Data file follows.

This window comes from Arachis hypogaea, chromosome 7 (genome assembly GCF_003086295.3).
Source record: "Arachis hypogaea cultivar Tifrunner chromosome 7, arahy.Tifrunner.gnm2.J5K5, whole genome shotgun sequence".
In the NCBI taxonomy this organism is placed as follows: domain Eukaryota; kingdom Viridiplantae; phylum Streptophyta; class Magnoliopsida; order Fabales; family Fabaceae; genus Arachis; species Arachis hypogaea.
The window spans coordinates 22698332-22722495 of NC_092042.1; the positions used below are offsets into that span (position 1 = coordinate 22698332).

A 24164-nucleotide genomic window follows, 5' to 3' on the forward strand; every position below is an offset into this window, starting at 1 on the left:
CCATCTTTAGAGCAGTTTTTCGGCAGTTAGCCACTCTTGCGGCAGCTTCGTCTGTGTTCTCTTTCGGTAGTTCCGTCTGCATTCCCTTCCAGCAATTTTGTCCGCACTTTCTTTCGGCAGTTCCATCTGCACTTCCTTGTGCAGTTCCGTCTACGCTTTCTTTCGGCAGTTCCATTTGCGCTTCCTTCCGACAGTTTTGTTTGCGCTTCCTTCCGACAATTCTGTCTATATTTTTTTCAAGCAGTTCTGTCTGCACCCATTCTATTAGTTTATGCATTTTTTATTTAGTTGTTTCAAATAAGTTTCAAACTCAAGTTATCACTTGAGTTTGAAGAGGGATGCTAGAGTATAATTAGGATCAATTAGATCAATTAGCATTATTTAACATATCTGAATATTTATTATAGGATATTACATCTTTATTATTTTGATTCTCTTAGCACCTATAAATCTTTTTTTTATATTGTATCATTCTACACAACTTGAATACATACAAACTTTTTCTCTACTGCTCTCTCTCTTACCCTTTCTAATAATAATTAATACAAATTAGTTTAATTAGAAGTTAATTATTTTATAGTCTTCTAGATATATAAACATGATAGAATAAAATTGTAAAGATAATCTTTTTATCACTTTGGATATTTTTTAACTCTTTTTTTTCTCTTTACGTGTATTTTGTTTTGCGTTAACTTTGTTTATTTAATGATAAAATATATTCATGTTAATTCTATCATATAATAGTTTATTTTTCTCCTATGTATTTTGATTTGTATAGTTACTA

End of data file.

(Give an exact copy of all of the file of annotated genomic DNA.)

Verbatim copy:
This window comes from Arachis hypogaea, chromosome 7 (genome assembly GCF_003086295.3).
Source record: "Arachis hypogaea cultivar Tifrunner chromosome 7, arahy.Tifrunner.gnm2.J5K5, whole genome shotgun sequence".
In the NCBI taxonomy this organism is placed as follows: domain Eukaryota; kingdom Viridiplantae; phylum Streptophyta; class Magnoliopsida; order Fabales; family Fabaceae; genus Arachis; species Arachis hypogaea.
The window spans coordinates 22698332-22722495 of NC_092042.1; the positions used below are offsets into that span (position 1 = coordinate 22698332).

A 24164-nucleotide genomic window follows, 5' to 3' on the forward strand; every position below is an offset into this window, starting at 1 on the left:
CCATCTTTAGAGCAGTTTTTCGGCAGTTAGCCACTCTTGCGGCAGCTTCGTCTGTGTTCTCTTTCGGTAGTTCCGTCTGCATTCCCTTCCAGCAATTTTGTCCGCACTTTCTTTCGGCAGTTCCATCTGCACTTCCTTGTGCAGTTCCGTCTACGCTTTCTTTCGGCAGTTCCATTTGCGCTTCCTTCCGACAGTTTTGTTTGCGCTTCCTTCCGACAATTCTGTCTATATTTTTTTCAAGCAGTTCTGTCTGCACCCATTCTATTAGTTTATGCATTTTTTATTTAGTTGTTTCAAATAAGTTTCAAACTCAAGTTATCACTTGAGTTTGAAGAGGGATGCTAGAGTATAATTAGGATCAATTAGATCAATTAGCATTATTTAACATATCTGAATATTTATTATAGGATATTACATCTTTATTATTTTGATTCTCTTAGCACCTATAAATCTTTTTTTTATATTGTATCATTCTACACAACTTGAATACATACAAACTTTTTCTCTACTGCTCTCTCTCTTACCCTTTCTAATAATAATTAATACAAATTAGTTTAATTAGAAGTTAATTATTTTATAGTCTTCTAGATATATAAACATGATAGAATAAAATTGTAAAGATAATCTTTTTATCACTTTGGATATTTTTTAACTCTTTTTTTTCTCTTTACGTGTATTTTGTTTTGCGTTAACTTTGTTTATTTAATGATAAAATATATTCATGTTAATTCTATCATATAATAGTTTATTTTTCTCCTATGTATTTTGATTTGTATAGTTACTA